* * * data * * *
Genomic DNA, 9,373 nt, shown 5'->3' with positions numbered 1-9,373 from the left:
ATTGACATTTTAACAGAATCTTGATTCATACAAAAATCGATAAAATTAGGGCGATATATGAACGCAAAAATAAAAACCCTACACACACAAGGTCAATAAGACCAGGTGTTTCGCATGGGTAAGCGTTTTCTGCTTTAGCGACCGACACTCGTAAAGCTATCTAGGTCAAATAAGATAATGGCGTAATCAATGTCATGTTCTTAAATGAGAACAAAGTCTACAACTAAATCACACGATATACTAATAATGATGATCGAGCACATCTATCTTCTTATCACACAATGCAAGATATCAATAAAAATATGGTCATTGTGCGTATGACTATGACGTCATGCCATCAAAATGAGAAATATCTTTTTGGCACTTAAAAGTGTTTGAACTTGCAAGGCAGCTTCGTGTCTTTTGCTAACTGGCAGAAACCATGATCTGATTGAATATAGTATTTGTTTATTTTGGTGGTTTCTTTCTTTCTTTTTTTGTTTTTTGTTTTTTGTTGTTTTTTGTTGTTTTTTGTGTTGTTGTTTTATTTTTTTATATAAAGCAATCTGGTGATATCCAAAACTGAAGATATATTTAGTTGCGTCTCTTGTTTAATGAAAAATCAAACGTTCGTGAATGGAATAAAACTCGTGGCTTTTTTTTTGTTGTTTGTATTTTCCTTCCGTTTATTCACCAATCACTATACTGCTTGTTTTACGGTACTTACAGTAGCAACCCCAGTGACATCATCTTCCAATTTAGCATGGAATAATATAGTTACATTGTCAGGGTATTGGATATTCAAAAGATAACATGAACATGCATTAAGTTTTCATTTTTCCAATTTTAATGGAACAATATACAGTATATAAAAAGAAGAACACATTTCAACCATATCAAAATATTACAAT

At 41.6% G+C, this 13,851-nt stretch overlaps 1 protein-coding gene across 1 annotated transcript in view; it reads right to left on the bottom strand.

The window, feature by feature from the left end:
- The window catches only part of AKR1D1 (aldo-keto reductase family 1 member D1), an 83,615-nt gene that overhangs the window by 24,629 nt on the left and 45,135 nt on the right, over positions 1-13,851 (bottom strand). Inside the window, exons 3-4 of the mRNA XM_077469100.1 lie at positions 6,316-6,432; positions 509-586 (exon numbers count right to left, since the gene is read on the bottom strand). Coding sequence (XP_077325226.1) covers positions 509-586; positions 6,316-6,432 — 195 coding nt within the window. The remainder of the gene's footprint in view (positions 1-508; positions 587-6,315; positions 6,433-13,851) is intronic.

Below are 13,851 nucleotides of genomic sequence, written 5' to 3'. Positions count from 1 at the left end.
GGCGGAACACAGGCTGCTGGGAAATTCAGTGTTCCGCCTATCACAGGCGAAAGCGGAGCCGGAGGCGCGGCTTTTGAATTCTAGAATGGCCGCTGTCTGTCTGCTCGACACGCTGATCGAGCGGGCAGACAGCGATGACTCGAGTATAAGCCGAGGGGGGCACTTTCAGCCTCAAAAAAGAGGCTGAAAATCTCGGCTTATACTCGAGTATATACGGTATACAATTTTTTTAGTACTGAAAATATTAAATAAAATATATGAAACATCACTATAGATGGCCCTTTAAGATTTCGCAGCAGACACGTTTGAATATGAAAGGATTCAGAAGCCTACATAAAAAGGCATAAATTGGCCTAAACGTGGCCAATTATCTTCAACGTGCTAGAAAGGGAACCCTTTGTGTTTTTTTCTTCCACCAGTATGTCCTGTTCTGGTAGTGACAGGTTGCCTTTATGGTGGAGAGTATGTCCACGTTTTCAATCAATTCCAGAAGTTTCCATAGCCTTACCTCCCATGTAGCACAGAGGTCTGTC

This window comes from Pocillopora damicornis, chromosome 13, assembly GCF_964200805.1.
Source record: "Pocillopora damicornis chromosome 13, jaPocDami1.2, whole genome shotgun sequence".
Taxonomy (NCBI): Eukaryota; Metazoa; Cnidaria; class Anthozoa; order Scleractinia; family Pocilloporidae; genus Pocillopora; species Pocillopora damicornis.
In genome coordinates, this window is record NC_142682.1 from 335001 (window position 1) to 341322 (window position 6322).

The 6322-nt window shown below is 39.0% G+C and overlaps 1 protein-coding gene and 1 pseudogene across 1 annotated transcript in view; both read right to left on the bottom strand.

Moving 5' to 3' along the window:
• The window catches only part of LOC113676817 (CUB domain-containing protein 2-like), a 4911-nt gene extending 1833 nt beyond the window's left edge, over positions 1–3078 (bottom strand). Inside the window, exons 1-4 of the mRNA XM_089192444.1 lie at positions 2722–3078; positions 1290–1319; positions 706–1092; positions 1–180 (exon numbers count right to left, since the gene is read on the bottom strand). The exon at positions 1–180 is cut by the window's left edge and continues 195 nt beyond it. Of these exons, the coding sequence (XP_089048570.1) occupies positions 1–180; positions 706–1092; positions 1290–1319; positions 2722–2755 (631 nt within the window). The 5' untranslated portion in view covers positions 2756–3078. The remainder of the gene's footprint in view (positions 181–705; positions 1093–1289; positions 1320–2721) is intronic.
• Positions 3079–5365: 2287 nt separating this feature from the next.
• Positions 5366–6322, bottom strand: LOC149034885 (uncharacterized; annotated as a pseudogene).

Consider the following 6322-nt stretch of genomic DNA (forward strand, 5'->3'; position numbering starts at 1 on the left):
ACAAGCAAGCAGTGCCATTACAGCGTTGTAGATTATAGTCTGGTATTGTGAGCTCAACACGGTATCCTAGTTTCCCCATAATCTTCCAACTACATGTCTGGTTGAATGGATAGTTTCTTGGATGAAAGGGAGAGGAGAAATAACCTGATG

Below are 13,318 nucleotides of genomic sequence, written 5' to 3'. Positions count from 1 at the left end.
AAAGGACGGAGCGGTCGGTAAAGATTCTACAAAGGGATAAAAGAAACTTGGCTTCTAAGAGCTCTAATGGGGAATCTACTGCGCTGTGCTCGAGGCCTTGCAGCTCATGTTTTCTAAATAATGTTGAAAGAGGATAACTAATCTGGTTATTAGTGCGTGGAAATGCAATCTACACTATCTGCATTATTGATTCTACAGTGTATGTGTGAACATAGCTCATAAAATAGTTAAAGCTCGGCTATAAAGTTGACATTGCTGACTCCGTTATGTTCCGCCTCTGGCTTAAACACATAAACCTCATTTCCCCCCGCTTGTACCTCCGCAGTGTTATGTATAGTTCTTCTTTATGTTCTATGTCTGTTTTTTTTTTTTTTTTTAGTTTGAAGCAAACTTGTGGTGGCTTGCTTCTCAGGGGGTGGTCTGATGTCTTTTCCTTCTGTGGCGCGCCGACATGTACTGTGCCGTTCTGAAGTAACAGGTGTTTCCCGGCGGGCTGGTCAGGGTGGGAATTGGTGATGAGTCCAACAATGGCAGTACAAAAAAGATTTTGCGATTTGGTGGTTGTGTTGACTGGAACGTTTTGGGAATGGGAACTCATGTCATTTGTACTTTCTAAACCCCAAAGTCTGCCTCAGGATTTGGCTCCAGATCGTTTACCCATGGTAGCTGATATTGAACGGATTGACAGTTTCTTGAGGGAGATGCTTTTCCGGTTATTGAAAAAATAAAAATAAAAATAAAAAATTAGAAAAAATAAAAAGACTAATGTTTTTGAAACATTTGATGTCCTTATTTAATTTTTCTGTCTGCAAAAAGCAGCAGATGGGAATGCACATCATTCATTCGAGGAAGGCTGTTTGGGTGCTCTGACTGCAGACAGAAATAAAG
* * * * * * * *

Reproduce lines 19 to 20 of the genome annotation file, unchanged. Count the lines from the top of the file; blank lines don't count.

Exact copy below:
Below are 13,318 nucleotides of genomic sequence, written 5' to 3'. Positions count from 1 at the left end.
AAAGGACGGAGCGGTCGGTAAAGATTCTACAAAGGGATAAAAGAAACTTGGCTTCTAAGAGCTCTAATGGGGAATCTACTGCGCTGTGCTCGAGGCCTTGCAGCTCATGTTTTCTAAATAATGTTGAAAGAGGATAACTAATCTGGTTATTAGTGCGTGGAAATGCAATCTACACTATCTGCATTATTGATTCTACAGTGTATGTGTGAACATAGCTCATAAAATAGTTAAAGCTCGGCTATAAAGTTGACATTGCTGACTCCGTTATGTTCCGCCTCTGGCTTAAACACATAAACCTCATTTCCCCCCGCTTGTACCTCCGCAGTGTTATGTATAGTTCTTCTTTATGTTCTATGTCTGTTTTTTTTTTTTTTTTTAGTTTGAAGCAAACTTGTGGTGGCTTGCTTCTCAGGGGGTGGTCTGATGTCTTTTCCTTCTGTGGCGCGCCGACATGTACTGTGCCGTTCTGAAGTAACAGGTGTTTCCCGGCGGGCTGGTCAGGGTGGGAATTGGTGATGAGTCCAACAATGGCAGTACAAAAAAGATTTTGCGATTTGGTGGTTGTGTTGACTGGAACGTTTTGGGAATGGGAACTCATGTCATTTGTACTTTCTAAACCCCAAAGTCTGCCTCAGGATTTGGCTCCAGATCGTTTACCCATGGTAGCTGATATTGAACGGATTGACAGTTTCTTGAGGGAGATGCTTTTCCGGTTATTGAAAAAATAAAAATAAAAATAAAAAATTAGAAAAAATAAAAAGACTAATGTTTTTGAAACATTTGATGTCCTTATTTAATTTTTCTGTCTGCAAAAAGCAGCAGATGGGAATGCACATCATTCATTCGAGGAAGGCTGTTTGGGTGCTCTGACTGCAGACAGAAATAAAG